Medications from Pfizer, urgently needed to help people get healthy and enjoy a good quality of life, must be continuously available to patients worldwide in consistent quality. To ensure this is the case, Pfizer is further automating and digitalizing the production of tablets and capsules at its Freiburg site.
“We are making good progress toward Industrie 4.0,” says Michael Becker, who heads Global Engineering at Pfizer in Germany. Without digitalization the current project would not have been possible.
At the production facility in Freiburg, data is recorded and analyzed at billions of points every millisecond. The data is used by the control system, which makes it possible to respond directly to the measurement results. “Quality is measured continuously, and the control system responds directly,” comments Becker. No more testing in the lab, and no need even for sampling. Everything runs automatically.
Close to the “dream of every pharmacist”
Becker describes the dream of every pharmacist like this: “You put in all the ingredients at the start of the process, and out comes a finished capsule at the end.” With Continuous Manufacturing Technology (CMT), Pfizer is a little closer to making that dream a reality. The food and beverage industry led the way, and employees at Pfizer in Groton, Connecticut, USA, developed continuous manufacturing technology on that basis. CMT is now being introduced around the world, including in Freiburg.
It makes production much faster and more flexible. In recent years, Becker has noticed that demand for medications is fluctuating more and more. Pfizer’s Freiburg location used to need up to four months to adjust to changes in volume. “But thanks to CMT, we now can just make a small adjustment in order for the plant to run faster or slower,” says Becker. “In other words, you can adapt to a new market situation in a matter of minutes.”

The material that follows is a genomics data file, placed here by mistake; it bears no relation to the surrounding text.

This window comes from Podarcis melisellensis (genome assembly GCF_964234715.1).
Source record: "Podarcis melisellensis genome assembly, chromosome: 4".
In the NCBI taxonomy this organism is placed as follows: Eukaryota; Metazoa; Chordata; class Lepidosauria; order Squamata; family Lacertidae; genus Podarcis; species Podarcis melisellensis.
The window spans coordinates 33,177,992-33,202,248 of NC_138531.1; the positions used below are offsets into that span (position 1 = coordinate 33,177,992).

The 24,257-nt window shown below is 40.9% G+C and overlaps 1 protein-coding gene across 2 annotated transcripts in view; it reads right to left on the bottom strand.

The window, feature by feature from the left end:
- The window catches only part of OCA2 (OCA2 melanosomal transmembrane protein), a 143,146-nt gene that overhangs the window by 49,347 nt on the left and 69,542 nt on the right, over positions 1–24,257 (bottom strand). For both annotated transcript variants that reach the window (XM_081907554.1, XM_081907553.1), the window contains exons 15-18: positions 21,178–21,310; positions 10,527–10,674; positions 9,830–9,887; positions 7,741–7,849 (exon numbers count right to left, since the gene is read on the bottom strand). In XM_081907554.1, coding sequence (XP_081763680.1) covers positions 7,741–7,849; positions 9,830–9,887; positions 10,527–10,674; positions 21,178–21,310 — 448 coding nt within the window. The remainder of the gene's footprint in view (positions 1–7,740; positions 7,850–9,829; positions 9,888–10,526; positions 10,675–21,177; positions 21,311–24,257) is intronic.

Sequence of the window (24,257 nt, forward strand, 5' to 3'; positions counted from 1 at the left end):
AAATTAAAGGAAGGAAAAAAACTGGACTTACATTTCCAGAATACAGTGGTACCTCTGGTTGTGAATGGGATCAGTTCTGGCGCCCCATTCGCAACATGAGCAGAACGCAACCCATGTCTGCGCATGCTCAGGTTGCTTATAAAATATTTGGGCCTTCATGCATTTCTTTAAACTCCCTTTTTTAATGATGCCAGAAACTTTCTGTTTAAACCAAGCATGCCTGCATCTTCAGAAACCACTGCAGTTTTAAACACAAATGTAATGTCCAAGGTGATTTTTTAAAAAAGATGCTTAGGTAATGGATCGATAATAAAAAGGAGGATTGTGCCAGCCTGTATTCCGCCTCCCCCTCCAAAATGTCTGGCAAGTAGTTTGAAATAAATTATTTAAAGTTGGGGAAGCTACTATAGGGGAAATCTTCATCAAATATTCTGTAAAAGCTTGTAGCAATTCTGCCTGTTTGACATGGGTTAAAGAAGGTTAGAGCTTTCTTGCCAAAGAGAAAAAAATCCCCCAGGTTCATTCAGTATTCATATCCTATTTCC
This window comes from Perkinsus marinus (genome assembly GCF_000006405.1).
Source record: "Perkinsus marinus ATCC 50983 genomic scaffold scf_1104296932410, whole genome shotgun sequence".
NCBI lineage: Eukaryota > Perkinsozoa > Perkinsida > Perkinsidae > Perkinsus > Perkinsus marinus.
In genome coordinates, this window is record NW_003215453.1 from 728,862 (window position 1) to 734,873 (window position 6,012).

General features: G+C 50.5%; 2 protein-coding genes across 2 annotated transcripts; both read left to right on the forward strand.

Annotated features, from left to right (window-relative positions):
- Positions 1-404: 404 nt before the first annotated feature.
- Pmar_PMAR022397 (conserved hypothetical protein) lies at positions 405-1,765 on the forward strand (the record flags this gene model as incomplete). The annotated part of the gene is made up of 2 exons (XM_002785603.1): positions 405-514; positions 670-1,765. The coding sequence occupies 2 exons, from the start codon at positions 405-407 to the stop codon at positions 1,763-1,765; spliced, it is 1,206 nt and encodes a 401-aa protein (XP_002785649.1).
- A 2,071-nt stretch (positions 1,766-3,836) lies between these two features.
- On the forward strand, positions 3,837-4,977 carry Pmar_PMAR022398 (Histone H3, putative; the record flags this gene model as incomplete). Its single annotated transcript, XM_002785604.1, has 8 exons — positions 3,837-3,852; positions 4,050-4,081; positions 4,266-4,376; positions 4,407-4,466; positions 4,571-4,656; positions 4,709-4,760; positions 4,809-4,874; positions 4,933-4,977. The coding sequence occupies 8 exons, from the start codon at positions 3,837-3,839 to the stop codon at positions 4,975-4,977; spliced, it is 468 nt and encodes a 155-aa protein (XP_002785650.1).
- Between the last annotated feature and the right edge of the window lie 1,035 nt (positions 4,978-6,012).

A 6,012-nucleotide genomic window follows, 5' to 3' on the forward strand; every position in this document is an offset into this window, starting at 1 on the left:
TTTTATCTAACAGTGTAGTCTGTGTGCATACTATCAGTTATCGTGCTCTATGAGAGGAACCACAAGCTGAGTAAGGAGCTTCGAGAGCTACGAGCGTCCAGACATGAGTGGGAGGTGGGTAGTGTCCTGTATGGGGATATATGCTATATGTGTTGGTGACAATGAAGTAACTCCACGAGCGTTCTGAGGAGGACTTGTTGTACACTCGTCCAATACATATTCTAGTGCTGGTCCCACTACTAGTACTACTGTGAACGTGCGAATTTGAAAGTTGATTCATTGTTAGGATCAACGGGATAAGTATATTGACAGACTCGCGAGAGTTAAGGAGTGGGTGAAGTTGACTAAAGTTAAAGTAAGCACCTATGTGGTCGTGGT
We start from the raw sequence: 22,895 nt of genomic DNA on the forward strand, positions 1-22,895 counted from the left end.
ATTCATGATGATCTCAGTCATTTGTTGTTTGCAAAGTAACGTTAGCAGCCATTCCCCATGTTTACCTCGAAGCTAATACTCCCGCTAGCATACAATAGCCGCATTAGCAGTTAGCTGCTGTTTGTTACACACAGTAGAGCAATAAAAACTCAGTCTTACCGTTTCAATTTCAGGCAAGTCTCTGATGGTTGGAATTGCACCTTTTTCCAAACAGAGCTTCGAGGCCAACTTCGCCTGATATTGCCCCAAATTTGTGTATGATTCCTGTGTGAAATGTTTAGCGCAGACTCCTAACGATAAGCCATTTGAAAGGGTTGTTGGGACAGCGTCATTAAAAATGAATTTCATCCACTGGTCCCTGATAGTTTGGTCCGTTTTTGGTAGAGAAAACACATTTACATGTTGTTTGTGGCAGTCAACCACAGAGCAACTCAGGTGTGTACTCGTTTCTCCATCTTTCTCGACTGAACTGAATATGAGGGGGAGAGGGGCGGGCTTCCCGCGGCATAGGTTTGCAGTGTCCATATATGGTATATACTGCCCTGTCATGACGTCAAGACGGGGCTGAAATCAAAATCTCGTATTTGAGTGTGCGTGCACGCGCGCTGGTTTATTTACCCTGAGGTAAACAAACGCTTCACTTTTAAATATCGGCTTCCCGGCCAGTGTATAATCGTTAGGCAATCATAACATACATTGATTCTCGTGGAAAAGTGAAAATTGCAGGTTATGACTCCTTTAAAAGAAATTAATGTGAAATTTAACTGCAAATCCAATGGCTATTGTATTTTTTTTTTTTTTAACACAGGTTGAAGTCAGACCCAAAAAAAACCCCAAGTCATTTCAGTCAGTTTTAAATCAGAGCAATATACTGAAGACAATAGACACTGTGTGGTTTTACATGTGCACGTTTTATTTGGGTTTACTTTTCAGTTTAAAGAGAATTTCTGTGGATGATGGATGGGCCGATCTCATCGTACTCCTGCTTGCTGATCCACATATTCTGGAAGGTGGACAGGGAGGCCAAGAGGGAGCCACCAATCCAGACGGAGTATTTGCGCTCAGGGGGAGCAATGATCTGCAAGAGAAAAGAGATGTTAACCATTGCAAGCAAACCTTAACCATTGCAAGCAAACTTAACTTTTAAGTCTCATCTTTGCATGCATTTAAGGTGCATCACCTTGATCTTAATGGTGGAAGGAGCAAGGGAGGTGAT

MES as the central element
The Manufacturing Execution System (MES) assumes a key role in the IT and automation project for Pfizer’s manufacturing facility in Freiburg: It forms the link between the process control system and the Electronic Batch Record (EBR) system that documents production electronically, manages all of the equipment and the process chains, and integrates all higher and lower-level systems to form an end-to-end solution for data recording and processing.
The automation solution is based on Simatic IT. To control the new plant units, the project team used powerful, high-availability Simatic S7 controllers and a Simatic WinCC SCADAsystem to visualize the processes. In addition to the shelf servicing unit in the high-rack store, which uses a Simatic S7-1500 as its head PLC, a vertical conveyor was also incorporated in the new MES solution to supply the equipment on the first and second floors with bulk and granulate containers. The individual systems work together seamlessly and enable the processes to function smoothly.
When Pfizer decided to expand production using a new, continuous plant, it also needed the systems for material transport and production control to be on a uniform platform.
This meant that many production stages and a shelf servicing unit with 120 big bag spaces had to be integrated in the automated material transport and process automation systems. The new buildings for continuous manufacturing were also fitted with automated systems for continuous weighing and production as well as with an electronic process documentation system.
The environment is also one of the winners